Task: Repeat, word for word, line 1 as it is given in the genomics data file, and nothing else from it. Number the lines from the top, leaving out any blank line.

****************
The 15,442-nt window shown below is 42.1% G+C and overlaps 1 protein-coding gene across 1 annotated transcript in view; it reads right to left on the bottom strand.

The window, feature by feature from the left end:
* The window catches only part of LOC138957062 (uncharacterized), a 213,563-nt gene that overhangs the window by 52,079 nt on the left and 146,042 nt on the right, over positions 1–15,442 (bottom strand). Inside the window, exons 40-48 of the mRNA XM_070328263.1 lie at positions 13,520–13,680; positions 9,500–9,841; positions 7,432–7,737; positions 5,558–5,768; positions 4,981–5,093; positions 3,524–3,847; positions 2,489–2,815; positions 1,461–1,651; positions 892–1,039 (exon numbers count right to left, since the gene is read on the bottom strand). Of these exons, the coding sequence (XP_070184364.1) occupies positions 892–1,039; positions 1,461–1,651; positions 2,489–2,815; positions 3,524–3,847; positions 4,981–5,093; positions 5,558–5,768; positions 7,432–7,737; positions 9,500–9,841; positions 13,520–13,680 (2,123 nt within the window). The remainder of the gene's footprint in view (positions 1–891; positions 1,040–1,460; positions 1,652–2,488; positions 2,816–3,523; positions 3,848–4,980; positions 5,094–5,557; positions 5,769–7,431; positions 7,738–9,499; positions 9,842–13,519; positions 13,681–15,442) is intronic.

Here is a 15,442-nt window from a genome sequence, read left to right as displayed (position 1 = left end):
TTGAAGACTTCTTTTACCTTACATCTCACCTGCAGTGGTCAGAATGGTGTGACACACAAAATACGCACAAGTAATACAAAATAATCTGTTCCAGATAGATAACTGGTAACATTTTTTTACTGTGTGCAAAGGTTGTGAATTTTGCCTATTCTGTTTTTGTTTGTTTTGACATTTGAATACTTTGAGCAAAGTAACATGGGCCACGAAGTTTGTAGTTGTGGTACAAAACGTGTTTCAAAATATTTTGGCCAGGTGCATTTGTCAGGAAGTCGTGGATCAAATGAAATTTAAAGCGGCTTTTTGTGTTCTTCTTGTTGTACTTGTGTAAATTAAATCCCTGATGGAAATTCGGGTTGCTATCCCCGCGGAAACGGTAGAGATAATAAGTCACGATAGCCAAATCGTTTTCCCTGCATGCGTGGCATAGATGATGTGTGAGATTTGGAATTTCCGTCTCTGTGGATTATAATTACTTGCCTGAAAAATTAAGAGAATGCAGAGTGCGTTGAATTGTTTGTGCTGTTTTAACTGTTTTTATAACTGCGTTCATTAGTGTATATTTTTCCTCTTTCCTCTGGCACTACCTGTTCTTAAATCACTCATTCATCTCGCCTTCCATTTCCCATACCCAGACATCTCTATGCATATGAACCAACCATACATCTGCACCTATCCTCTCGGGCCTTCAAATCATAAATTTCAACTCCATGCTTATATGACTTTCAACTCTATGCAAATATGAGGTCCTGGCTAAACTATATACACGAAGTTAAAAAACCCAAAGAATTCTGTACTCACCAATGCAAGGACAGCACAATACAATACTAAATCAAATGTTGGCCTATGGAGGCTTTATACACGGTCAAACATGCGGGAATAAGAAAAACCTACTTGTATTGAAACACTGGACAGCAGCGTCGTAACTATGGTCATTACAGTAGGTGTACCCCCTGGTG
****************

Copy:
The 15,442-nt window shown below is 42.1% G+C and overlaps 1 protein-coding gene across 1 annotated transcript in view; it reads right to left on the bottom strand.